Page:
Jerilderie Letter - Public Record Office Victoria - Public Record Office Victoria (State Archives of Victoria, Australia)
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Creator: Public Record Office Victoria
Provenance: VPRS 4966 P0 Unit 1 Item 5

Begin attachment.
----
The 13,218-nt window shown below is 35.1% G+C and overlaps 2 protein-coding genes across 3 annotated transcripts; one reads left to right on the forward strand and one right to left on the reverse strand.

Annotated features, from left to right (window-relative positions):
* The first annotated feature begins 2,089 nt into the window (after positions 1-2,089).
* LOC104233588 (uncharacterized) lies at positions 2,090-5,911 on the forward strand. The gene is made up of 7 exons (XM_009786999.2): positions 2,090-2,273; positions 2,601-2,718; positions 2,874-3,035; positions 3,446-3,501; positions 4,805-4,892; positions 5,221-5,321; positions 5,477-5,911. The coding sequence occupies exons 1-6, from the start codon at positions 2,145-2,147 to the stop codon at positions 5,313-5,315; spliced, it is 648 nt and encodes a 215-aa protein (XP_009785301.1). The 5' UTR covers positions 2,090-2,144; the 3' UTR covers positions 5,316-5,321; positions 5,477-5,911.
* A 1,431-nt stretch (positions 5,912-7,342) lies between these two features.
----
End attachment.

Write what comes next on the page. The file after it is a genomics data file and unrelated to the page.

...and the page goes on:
Transcript: they paid me full value for the horses & could not have known they were stolen. no person had anything to do with the stealing and selling of the horses but me & George King. William Cooke who was convicted for Whitty's horses was innocent he was not in my company at Petersons. But it is not the place of the Police to convict guilty men as it is by them they get their living had the right parties been convicted it would have been a bad job for the Police as Berry would have sacked a great many of them only I came to their aid & kept them in their bilits and good employment and got them double pay and yet the ungrateful articles convicted my mother & an infant my brother-in-law and another man who was innocent & still annoy my brothers and sisters and the ignorant unicorns even threaten to shoot myself But as soon as I am dead they will be heels up in the muroo. there will be no more police required they will be sacked & supplanted by soldiers on low pay in the towns and special constables made of some of the farmers to make up for this double pay and expense. It will pay Government to give those people who are suffering innocence, justice and liberty. if not I will be compelled to show some colonial stratagem which will open the eyes of not only the Victoria Police & inhabitants but also the whole British army and now doubt they will acknowledge their hounds were barking at the wrong stump. and that Fitzpatrick will be the cause of greater slaughter to the Union Jack than Saint Patrick was to the snakes and toads in Ireland. The Queen of England was as guilty as Baumgarten and Kennedy Williamson & Skillion of what they were convicted for When the horses were found on the Murray River I wrote a letter to Mr. Swanhill of Lake Rowan to acquaint the Auctioneer and to advertize my horses for sale I brought some of them to that place but did not sell I sold some of them in Benalla Melbourne & other places and left the colony and became a rambling gambler soon after I left there was a warrant for me & the Police searched the place and watched night and day for two or three weeks and when they could not snare me they got a warrant against my brother Dan And on the 15 of April Fitzpatrick came to the Eleven Mile Creek to arrest him he had some conversation with a horse dealer whom he swore was William Skillion this man was not called in Beechworth, besides several other